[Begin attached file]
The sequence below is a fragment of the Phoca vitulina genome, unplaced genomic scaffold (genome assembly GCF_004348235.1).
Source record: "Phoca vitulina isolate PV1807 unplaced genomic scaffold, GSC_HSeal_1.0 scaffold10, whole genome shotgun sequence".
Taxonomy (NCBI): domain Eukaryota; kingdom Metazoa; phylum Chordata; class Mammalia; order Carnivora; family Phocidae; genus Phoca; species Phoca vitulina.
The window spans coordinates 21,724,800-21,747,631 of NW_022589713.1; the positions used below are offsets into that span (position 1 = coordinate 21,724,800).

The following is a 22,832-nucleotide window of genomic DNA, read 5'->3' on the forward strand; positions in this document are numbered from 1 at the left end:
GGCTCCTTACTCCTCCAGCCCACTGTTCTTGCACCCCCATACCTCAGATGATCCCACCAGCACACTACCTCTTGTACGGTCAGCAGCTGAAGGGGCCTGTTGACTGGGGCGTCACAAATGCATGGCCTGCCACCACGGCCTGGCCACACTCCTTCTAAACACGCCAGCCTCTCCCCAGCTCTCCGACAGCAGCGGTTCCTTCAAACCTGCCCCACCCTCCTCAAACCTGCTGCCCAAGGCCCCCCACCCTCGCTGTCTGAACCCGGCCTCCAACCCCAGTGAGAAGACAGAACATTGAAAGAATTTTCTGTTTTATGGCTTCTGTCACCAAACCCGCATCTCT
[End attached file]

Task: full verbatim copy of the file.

The sequence below is a fragment of the Phoca vitulina genome, unplaced genomic scaffold (genome assembly GCF_004348235.1).
Source record: "Phoca vitulina isolate PV1807 unplaced genomic scaffold, GSC_HSeal_1.0 scaffold10, whole genome shotgun sequence".
Taxonomy (NCBI): domain Eukaryota; kingdom Metazoa; phylum Chordata; class Mammalia; order Carnivora; family Phocidae; genus Phoca; species Phoca vitulina.
The window spans coordinates 21,724,800-21,747,631 of NW_022589713.1; the positions used below are offsets into that span (position 1 = coordinate 21,724,800).

The following is a 22,832-nucleotide window of genomic DNA, read 5'->3' on the forward strand; positions in this document are numbered from 1 at the left end:
GGCTCCTTACTCCTCCAGCCCACTGTTCTTGCACCCCCATACCTCAGATGATCCCACCAGCACACTACCTCTTGTACGGTCAGCAGCTGAAGGGGCCTGTTGACTGGGGCGTCACAAATGCATGGCCTGCCACCACGGCCTGGCCACACTCCTTCTAAACACGCCAGCCTCTCCCCAGCTCTCCGACAGCAGCGGTTCCTTCAAACCTGCCCCACCCTCCTCAAACCTGCTGCCCAAGGCCCCCCACCCTCGCTGTCTGAACCCGGCCTCCAACCCCAGTGAGAAGACAGAACATTGAAAGAATTTTCTGTTTTATGGCTTCTGTCACCAAACCCGCATCTCT